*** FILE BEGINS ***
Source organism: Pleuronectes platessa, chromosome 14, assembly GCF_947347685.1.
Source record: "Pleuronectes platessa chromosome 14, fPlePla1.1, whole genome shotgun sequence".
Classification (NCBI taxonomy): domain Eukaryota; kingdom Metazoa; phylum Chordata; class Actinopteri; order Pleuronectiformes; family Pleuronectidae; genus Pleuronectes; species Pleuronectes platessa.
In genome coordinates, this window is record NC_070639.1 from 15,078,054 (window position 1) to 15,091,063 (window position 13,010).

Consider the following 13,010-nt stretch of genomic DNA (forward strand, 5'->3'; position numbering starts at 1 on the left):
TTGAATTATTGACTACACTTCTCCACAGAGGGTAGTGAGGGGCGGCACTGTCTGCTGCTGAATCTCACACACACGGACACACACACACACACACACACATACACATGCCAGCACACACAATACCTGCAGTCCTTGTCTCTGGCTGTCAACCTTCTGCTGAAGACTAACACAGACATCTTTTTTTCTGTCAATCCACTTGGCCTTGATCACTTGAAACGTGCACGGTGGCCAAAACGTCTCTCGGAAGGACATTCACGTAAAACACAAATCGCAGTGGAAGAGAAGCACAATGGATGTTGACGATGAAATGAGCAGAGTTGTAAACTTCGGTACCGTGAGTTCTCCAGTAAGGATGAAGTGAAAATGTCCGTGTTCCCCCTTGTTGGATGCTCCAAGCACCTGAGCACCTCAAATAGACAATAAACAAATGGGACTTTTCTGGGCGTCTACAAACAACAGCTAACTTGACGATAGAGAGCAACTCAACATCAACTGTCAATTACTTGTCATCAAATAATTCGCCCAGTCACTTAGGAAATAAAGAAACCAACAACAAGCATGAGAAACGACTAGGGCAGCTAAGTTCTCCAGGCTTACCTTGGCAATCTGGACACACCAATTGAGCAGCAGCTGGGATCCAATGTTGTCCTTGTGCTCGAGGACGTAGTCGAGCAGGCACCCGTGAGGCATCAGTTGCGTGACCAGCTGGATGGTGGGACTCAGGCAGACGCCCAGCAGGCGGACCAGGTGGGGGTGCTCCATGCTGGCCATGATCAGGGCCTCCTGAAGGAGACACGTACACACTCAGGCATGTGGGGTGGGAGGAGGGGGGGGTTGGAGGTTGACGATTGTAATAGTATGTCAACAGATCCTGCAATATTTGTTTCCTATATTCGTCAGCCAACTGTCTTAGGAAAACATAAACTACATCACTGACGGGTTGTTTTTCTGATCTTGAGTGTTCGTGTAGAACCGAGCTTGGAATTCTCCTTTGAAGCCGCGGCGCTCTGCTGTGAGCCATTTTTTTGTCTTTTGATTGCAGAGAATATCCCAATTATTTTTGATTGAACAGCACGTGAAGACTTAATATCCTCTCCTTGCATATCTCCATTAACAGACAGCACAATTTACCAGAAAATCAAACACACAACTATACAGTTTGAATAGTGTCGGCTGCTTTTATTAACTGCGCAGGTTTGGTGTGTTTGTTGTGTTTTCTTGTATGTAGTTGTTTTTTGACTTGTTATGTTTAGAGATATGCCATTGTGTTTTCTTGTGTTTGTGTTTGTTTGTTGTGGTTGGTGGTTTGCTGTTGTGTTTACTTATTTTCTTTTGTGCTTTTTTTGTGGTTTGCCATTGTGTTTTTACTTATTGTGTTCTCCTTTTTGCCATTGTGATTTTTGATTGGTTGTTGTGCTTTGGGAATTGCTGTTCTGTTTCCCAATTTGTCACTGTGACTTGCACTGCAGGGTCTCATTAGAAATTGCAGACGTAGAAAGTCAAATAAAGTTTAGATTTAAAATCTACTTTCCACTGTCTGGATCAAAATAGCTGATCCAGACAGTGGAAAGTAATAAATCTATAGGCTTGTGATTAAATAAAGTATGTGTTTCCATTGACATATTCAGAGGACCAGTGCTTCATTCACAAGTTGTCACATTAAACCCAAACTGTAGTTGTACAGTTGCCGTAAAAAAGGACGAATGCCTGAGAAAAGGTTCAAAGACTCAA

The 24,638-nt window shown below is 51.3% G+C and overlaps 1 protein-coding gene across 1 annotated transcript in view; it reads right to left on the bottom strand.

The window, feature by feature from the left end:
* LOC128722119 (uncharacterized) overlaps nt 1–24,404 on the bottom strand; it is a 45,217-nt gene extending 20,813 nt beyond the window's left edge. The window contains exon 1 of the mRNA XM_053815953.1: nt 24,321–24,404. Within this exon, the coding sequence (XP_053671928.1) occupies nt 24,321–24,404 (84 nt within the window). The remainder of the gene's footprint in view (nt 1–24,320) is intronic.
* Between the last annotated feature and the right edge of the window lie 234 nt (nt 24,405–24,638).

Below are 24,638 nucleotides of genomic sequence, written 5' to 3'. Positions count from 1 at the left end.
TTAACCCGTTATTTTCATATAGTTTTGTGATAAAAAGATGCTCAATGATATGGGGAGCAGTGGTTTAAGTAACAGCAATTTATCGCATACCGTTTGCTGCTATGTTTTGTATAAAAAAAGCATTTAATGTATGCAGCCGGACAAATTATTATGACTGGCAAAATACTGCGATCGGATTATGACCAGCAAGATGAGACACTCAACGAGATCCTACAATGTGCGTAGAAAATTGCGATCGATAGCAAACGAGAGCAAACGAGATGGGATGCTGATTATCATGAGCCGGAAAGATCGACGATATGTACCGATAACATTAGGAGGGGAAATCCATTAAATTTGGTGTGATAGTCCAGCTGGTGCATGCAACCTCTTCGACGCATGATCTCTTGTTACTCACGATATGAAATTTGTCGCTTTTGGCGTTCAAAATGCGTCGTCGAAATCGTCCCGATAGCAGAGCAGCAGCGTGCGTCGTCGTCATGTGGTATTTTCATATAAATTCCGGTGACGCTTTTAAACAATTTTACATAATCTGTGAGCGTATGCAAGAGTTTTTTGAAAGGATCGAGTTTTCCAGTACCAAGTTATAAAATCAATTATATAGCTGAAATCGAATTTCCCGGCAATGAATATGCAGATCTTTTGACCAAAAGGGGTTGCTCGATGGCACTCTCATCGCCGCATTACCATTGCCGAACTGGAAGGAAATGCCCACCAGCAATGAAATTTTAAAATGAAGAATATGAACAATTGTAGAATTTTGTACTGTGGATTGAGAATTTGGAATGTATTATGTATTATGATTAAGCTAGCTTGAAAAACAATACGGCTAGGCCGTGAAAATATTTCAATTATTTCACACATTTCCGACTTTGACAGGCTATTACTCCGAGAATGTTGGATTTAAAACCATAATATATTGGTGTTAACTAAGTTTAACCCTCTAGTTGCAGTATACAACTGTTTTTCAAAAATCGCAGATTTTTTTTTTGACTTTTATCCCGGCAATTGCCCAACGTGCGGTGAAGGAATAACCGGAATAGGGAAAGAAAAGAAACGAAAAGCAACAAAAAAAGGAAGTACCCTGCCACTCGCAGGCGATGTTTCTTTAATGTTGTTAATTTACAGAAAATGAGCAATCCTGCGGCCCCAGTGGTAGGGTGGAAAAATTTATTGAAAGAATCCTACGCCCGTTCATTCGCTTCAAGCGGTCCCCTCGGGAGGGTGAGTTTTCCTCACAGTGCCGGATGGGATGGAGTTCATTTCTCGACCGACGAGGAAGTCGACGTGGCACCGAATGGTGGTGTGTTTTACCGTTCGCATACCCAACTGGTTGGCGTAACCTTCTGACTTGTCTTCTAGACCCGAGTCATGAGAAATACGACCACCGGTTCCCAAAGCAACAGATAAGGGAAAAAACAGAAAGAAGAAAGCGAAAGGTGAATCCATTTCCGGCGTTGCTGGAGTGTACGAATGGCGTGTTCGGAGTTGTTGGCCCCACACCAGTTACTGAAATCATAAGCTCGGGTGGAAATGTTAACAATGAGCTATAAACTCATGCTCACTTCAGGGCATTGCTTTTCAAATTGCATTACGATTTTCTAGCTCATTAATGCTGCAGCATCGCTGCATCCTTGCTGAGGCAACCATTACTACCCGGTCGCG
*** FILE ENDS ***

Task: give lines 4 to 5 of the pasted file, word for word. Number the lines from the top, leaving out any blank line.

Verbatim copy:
In genome coordinates, this window is record NC_070639.1 from 15,078,054 (window position 1) to 15,091,063 (window position 13,010).

Consider the following 13,010-nt stretch of genomic DNA (forward strand, 5'->3'; position numbering starts at 1 on the left):